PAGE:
Digital Library
Close Browse articles from a journal
 
<< previous    next >>
     Journal description
       All volumes of the corresponding journal
         All issues of the corresponding volume
           All articles of the corresponding issues
                                       Details for article 2 of 5 found articles
 
 
  Deception in Intimate Relationships
 
 
Title: Deception in Intimate Relationships
Author: Peterson, Candida
Appeared in: International journal of psychology
Paging: Volume 31 (1996) nr. 6 pages 279-288
Year: 1996-12-01
Contents: This study examined the use of deceptive communication in intimate couple relationships. A total of 80 romantically involved male and female Australian university students read and responded to scenarios depicting men and women perpetrating deceit in couple relationships. Six types of deception were examined, namely: omission, distortion, half-truths, blatant lies, white lies, and failed lies. Respondents rated their own and their partners' use of each type of deception in terms of frequency, morality, and relationship effects. Self-reports of satisfaction with the couple relationship were also obtained. Results indicated that each deceptive strategy apart from the white lie was judged as morally reprehensible on dimensions of blame, guilt, and dishonesty. Respondents used white lies most often, and blatant lies least often, and perceived their partners as behaving similarly. Diminished relationship satisfaction was associated with respondents' frequent use of strategies of blatant lying, partial truthfulness, and attempted deceit and with partners' frequent use of each type of deception apart from the white lie. Frequent use of deception by self and partner was correlated with believing that each type of deception was preferable to having an argument, supporting the suggestion from previous research that couples elect dishonesty as a method of conflict avoidance. However, the strength of a respondent's preference for deception rather than arguing did not independently predict satisfaction once the effects of frequent use of the six deception strategies by self and partner were taken into account. Cette etude analyse l'utilisation de la communication trompeuse dans les relations de couple chez 80 etudiants et etudiantes universitaires australiens. Le questionnaire decrit des sce narios ou des hommes et des femmes trompent leur partenaire. Six types de tromperie sont examines: un mensonge par omission, une dissimulation, une demi-ve rite , un grossier mensonge, un pieux mensonge et un mensonge manque. Les sujets e valuent leur propre utilisation et l'utilisation que leur conjoint fait de chaque type de tromperie en termes de frequence, de moralite et des effets sur la relation de couple. La satisfaction dans la relation de couple est aussie valuee. Les re sultats indiquent qu'apart le pieux mensonge, chaque type de tromperie est juge immoral sur les dimensions de responsabilite, culpabilite et de malhonne tete . Les sujets utilisent le pieux mensonge le plus souvent et le grossier mensonge le moins souvent et perc oivent leur partenaire comme se comportant de la me me fac on. Une moins grande satisfaction de couple est associe e a une utilisation fre quente par les sujets du grossier mensonge, de la de mi-ve rite et du mensonge manque de me me qu'a l'utilisation frequente par le partenaire de chaque type de tromperie a part le pieux mensonge. L'utilisation frequente de la tromperie par soi-meme et le partenaire est correlee a la croyance que chaque type de tromperie est pre fe rable a un conflit ouvert, ce qui confirme les re sultats de recherches ante rieures montrant que des couples choisissent la malhonne tete comme methode d'evitement du conflit. Cependant, la preference des sujets par la tromperie ne predit pas la satisfaction de fac on inde pendente quand on tient compte des effets de l'utilisation frequente des six types de tromperie par soi-meme et par le partenaire.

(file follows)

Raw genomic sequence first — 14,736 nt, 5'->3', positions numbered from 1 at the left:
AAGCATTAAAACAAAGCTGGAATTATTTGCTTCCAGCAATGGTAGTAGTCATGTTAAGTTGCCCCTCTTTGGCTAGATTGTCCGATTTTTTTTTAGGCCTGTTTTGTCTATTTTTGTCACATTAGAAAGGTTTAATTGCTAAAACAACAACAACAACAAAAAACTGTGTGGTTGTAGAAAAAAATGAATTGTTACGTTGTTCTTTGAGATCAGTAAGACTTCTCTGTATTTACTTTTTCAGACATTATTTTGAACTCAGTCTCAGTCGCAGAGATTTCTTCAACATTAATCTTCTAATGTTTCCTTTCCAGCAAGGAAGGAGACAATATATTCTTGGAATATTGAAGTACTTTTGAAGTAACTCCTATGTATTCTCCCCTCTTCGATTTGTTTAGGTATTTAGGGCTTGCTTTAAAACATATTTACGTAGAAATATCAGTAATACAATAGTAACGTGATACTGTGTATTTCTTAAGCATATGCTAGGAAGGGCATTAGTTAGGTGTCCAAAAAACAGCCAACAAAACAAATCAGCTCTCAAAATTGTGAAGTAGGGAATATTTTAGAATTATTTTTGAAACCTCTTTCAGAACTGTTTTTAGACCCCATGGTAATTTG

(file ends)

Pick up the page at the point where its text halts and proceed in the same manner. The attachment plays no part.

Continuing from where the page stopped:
Publisher: Psychology Press
Source file: Elektronische Wetenschappelijke Tijdschriften
 
 

                             Details for article 2 of 5 found articles
 
<< previous    next >>
 
 Koninklijke Bibliotheek - National Library of the Netherlands